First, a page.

The Development of Energy Materials is Accelerated by a Self-Driving Laboratory.

Researchers from North Carolina State University and the University of Buffalo created and tested a “self-driving lab” that employs artificial intelligence (AI) and fluidic systems to increase our understanding of metal halide perovskite (MHP) nanocrystals. This self-driving lab may also be utilized to study a wide range of other semiconductors and metallic nanoparticles.

Milad Abolhasani, an associate professor of chemical and biomolecular engineering at NC State and corresponding author of a publication on the study, says “We’ve constructed a self-driving laboratory that can be utilized to enhance both basic nanoscience and practical engineering.”

The researchers concentrated on all-inorganic metal halide perovskite (MHP) nanocrystals, cesium lead halide (CsPbX3, X=Cl, Br), for their proof-of-concept presentations. MHP nanocrystals are a new class of semiconductor materials that have the potential to be used in printed photonic devices and energy technologies due to their solution-processability and unique size- and composition-tunable features. MHP nanocrystals, for example, are highly efficient optically active materials that are being considered for application in next-generation LEDs. And, because they may be produced utilizing solution processing, they have the potential to be produced at a low cost.

Solution-processed materials, which include high-value materials like quantum dots, metal/metal oxide nanoparticles, and metal-organic frameworks, are created with liquid chemical precursors.

MHP nanocrystals, on the other hand, have yet to be used in industry.

“Part of this is due to the fact that we’re still learning how to synthesis these nanocrystals in order to create all of the features associated with MHPs,” adds Abolhasani. “And, in part, because synthesizing them necessitates a level of accuracy that makes large-scale manufacture uneconomical. Both of these difficulties are addressed in our work here.”

The new technology builds on Abolhasani’s lab’s Artificial Chemist 2.0 idea, which was announced in 2020. Artificial Chemist 2.0 is a fully autonomous system that performs multi-step chemical synthesis and analysis using AI and automated robotic technologies. In practice, the system focused on tailoring the bandgap of MHP quantum dots, allowing consumers to move from requesting a bespoke quantum dot to completing the necessary R&D and starting production in under an hour.

“Our novel self-driving lab technology can dope MHP nanocrystals on demand, adding manganese atoms to the crystalline lattice of the nanocrystals,” explains Abolhasani.

Doping the material with various quantities of manganese alters the nanocrystals’ optical and electrical capabilities while also introducing magnetic features. Doping MHP nanocrystals with manganese, for example, can alter the wavelength of light emitted by the material.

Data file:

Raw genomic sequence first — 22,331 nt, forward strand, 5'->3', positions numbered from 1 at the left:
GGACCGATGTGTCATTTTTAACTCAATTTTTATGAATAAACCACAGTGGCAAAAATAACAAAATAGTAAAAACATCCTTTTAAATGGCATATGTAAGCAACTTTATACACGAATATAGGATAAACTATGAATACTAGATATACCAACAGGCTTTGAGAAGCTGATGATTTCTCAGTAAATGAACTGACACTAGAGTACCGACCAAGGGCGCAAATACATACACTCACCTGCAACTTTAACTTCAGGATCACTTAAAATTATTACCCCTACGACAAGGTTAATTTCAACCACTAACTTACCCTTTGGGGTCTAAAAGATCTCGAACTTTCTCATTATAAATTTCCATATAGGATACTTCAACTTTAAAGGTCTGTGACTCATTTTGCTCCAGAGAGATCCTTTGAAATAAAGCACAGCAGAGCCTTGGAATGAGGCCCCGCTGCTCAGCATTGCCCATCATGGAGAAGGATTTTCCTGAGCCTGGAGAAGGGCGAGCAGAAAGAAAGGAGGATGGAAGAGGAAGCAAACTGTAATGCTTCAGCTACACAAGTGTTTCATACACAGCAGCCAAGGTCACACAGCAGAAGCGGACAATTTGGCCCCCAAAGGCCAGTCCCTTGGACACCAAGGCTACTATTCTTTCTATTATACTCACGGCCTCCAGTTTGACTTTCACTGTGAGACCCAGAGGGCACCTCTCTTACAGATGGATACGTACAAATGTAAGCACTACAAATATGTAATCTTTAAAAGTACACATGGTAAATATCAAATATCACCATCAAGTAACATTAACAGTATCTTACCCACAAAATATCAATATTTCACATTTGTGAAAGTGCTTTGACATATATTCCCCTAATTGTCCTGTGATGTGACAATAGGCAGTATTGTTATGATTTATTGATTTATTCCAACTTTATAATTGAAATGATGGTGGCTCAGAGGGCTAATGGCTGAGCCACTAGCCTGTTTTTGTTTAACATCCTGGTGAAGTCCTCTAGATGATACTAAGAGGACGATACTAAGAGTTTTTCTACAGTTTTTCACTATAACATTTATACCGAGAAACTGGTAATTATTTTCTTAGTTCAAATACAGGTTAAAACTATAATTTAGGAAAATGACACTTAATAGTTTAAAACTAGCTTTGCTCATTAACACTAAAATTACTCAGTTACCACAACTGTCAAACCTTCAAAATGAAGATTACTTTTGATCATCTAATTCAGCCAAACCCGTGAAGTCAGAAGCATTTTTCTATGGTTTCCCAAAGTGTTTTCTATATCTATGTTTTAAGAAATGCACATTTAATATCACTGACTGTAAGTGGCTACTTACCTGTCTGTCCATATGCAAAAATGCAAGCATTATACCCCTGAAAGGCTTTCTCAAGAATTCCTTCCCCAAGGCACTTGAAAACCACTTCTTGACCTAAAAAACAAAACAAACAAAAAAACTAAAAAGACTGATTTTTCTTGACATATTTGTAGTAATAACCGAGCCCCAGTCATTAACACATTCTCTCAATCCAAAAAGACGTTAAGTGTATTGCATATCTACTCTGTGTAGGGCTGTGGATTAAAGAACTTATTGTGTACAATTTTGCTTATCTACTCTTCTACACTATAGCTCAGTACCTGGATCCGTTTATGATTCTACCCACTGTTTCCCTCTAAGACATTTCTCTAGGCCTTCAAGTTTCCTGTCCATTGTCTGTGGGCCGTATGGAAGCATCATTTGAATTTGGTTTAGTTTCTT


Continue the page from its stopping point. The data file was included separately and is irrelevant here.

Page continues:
“We now have even more control over the characteristics of the MHP nanocrystals,” explains Abolhasani. “In other words, the universe of possible hues that MHP nanocrystals may create has grown. It’s not just about the hue. It has a substantially wider spectrum of electrical and magnetic characteristics than other materials.”

The new self-driving lab technology also allows researchers to learn how to manufacture MHP nanocrystals to get the appropriate mix of attributes faster and more efficiently. “ ” is a video of how the new technology works.

“Let’s assume you want to learn more about how manganese doping and bandgap tuning influence a certain class of MHP nanocrystals, such CsPbX3,” explains Abolhasani. “If you were to control for every potential variable in each experiment, there are around 160 billion different experiments. Using standard procedures, learning how those two processes—manganese doping and bandgap tuning—affect the characteristics of the cesium lead halide nanocrystals would take hundreds or thousands of trials.”

The new system, on the other hand, accomplishes everything on its own. Its AI algorithm, in particular, picks and performs its own trials. It continues to execute experiments until it knows which processes regulate the MHP’s many qualities, based on the findings of each completed experiment.

“In a practical demonstration,” Abolhasani explains, “we discovered that the system was able to gain a full grasp of how these processes modify the characteristics of cesium lead halide nanocrystals in only 60 tests.” “In other words, instead of months, we can receive the knowledge we need to develop a material in hours.”

While the paper’s research focuses on MHP nanocrystals, the autonomous system might also be used to describe other solution-processed nanomaterials, such as a wide range of metallic and semiconductor nanomaterials.

“We’re thrilled about how this technology can expand our understanding of how to regulate the characteristics of these materials,” adds Abolhasani, who also points out that the system may be used for continuous production. “So you can utilize the system to figure out the optimum way to make your desired nanocrystals, and then configure the system to produce material nonstop—and with great precision.”

“We’ve developed cutting-edge technology. We’re now searching for collaborators to help us adapt this technology to particular industry concerns.”

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